The trucks carry four team members apiece – a driver/crew leader, a paramedic and two firefighters. Safety 1 and Safety 2 are equipped with a dashboard warning light system, 360-degree camera in the windshield and a rear-facing camera, hydraulic rescue tools, reciprocating saws, firefighting equipment, basic life-support supplies, material for fluid cleanup and 70 gallons of water and cold fire extinguishing material. Safety 3 carries 300 pounds of “oil dry” cleanup material and a hydraulic broom to scrub the oil dry into the track, and a blower to remove the material and debris from the track.

The safety response vehicle carries the INDYCAR medical director, a track doctor/emergency specialist, an orthopedic specialist and a driver with a racing background. That vehicle is fitted with a wireless network laptop computer that allows doctors to immediately download crash data, satellite TV and monitor and medical equipment.

The workers in each safety vehicle have specific assignments, with response protocol varying from ovals to road and street courses.

At an oval, the first truck goes directly to the crash scene to check on the driver and look for fire or fluid leaking. The second truck stops at the point of impact to check on the safety of anyone outside the track and looks for damage to the wall, SAFER Barrier and catch fencing. The third truck also handles cleanup and makes a lap around the racetrack to check for additional fluid and debris.

Officials in Race Control communicate with safety workers on the scene and view live video from the trucks, and call for more equipment as needed – a wrecker, ambulance, track sweepers, jet dryers or vehicles to assist in repairing damaged barriers.

The safety team adjusts assignments when there’s an incident involving more cars than safety trucks, like the five-car crash in Turn 2 near the end of the Indianapolis 500 last year. In that case, the four-person crews split into two-person crews when they reached the crash site.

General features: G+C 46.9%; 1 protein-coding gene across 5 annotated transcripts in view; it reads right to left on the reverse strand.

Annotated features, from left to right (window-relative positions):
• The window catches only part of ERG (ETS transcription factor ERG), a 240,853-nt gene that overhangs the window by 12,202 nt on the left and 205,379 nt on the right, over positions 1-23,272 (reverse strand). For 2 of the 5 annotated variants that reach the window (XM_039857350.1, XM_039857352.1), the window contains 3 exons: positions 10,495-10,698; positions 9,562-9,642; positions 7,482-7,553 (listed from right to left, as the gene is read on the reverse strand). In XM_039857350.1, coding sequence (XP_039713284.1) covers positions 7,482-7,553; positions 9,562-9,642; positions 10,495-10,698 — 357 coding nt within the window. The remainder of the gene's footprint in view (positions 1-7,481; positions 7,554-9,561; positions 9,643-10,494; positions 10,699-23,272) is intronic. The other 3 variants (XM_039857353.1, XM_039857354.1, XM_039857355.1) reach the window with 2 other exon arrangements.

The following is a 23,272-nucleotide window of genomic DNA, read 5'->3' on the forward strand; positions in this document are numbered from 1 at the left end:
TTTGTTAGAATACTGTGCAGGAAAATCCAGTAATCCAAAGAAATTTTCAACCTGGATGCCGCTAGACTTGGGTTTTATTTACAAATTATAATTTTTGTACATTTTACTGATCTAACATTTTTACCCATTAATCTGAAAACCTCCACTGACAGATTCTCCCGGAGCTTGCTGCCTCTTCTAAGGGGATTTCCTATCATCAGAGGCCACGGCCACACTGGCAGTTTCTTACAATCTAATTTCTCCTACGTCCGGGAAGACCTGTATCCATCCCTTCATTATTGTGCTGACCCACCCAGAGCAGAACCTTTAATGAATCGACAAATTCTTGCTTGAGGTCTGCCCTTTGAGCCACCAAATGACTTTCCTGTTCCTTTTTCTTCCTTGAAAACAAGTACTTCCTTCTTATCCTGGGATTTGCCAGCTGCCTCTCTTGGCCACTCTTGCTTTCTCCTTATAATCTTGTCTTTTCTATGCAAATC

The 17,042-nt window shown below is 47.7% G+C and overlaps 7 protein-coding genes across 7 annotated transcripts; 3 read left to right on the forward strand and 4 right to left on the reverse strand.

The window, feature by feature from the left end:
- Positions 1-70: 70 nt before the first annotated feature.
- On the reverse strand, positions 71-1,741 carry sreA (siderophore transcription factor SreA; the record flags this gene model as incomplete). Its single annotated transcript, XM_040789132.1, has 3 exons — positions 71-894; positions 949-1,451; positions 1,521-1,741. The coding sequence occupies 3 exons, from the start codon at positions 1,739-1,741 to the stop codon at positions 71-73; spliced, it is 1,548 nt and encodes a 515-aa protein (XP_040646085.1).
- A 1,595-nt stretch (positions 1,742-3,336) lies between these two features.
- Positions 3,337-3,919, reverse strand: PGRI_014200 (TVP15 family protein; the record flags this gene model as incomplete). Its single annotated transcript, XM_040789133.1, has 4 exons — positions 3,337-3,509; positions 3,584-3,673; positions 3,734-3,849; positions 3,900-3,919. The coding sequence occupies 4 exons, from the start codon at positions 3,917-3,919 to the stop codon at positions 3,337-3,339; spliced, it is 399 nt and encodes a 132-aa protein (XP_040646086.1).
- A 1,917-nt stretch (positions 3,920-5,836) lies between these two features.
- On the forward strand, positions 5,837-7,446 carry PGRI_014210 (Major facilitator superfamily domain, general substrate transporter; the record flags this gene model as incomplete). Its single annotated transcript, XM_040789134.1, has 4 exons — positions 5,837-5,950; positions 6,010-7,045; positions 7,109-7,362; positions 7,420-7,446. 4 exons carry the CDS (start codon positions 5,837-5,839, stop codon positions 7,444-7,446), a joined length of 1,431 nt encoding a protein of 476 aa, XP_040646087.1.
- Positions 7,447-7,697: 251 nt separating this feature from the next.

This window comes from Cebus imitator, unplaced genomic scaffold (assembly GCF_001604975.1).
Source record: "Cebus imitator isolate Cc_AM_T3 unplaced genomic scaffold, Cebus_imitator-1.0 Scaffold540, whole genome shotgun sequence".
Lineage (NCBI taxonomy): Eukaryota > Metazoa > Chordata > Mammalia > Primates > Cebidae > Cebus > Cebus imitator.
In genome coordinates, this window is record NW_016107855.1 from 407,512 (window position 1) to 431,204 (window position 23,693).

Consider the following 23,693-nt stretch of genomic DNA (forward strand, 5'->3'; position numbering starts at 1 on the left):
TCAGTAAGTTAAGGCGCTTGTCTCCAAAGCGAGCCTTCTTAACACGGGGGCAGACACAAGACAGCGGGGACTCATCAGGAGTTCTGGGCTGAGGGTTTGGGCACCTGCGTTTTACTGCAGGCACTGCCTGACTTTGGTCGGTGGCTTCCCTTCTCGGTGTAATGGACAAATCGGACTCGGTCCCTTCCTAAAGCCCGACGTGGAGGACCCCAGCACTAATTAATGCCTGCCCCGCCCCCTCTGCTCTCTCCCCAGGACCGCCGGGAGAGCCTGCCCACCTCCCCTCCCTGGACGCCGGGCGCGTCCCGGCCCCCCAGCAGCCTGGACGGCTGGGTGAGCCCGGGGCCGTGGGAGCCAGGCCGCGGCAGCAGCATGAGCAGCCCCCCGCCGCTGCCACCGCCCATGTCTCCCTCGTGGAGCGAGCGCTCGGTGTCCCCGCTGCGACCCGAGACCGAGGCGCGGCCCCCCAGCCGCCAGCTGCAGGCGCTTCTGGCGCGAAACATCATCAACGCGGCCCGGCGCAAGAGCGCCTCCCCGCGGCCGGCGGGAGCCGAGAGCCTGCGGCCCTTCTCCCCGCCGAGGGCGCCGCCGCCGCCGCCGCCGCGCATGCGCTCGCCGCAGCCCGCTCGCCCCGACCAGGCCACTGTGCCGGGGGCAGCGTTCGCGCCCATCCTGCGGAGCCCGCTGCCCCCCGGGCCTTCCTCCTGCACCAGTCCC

“Two guys from a truck will go to one car and the other two guys will go to another car,” Baughman said. “With that approach, we can handle up to six cars. And our backup resource at every racetrack – and we cannot do this without them – is that we have trained the local fire response and cleanup and rescue response to back us up.”

Because of the unpredictable nature of an incident, especially a multi-car crash, the AMR INDYCAR Safety Team may need to develop a response plan on the fly. But it doesn’t happen without preparation and experience.

“It goes back to our basic training in mercy medicine. You do a very quick triage,” Baughman said. “We know what to do by looking at the cars and looking at the drivers when the first truck pulls up. We look for driver movement, we look for animation. We may see a driver taking the steering wheel off (a signal to safety workers that the driver feels OK) and drive by that car.

“If they are animated and moving, then they’re probably having a small fire. If we see there is a driver with his head down or on fire, that (safety) truck will drive by everybody else to go to that one first, and then report back on the radio, ‘You take this car, you take that car.’”

Compared with a crash on an oval, where the impact often is greater and the debris field can cover more than 1,000 feet, the safety team’s road-course response often differs, Baughman said.

“Impacts can be significant on a road course, but a lot of the work we do is (for a) single car – spinning out, contact with a barrier,” he said. “Our protocol changes at that point. We send the closest truck possible and they do an assessment. If Race Control sees that it is a major hit, they will send more trucks immediately.”

Each day of every race weekend, the AMR INDYCAR Safety Team meets with the local track’s safety and cleanup personnel – those with the ambulances, wreckers, fire vehicles and sweepers – to ensure they’re all properly prepared.

“They’re all part of that daily briefing to know where they’re going to be, what our expectations are and make sure they have the equipment set for our Indy cars,” Baughman said. “It’s part of that overall system that makes this a success.”

And it’s why the select group of workers with INDYCAR’s safety and medical teams are honored to do this work despite a sizable commitment of time and travel.

“There aren’t too many opportunities to do motorsports safety similar to this one,” Baughman said. “There are a lot of people interested in being on our team. It’s a commitment. You’re giving away your weekends and your family time to be on the road. But probably more important as a firefighter/paramedic is the opportunity to practice at this level, where timing and teamwork and flat skill level is put to test week after week.

“It’s rewarding when things go right and it’s heartfelt when things don’t go well on the racetrack. But that’s a motivation for our people. We work as hard as we can to provide the best response possible.”